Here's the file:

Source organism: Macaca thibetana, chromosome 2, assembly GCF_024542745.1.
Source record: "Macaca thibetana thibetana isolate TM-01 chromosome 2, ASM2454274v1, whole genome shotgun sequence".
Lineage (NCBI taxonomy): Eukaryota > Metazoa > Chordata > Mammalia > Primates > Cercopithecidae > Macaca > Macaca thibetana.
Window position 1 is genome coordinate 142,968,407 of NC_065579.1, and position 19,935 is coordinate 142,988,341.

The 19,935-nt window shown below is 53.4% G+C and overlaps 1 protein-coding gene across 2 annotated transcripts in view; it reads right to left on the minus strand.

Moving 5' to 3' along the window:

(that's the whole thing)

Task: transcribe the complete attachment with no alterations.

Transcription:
Source organism: Macaca thibetana, chromosome 2, assembly GCF_024542745.1.
Source record: "Macaca thibetana thibetana isolate TM-01 chromosome 2, ASM2454274v1, whole genome shotgun sequence".
Lineage (NCBI taxonomy): Eukaryota > Metazoa > Chordata > Mammalia > Primates > Cercopithecidae > Macaca > Macaca thibetana.
Window position 1 is genome coordinate 142,968,407 of NC_065579.1, and position 19,935 is coordinate 142,988,341.

The 19,935-nt window shown below is 53.4% G+C and overlaps 1 protein-coding gene across 2 annotated transcripts in view; it reads right to left on the minus strand.

Moving 5' to 3' along the window: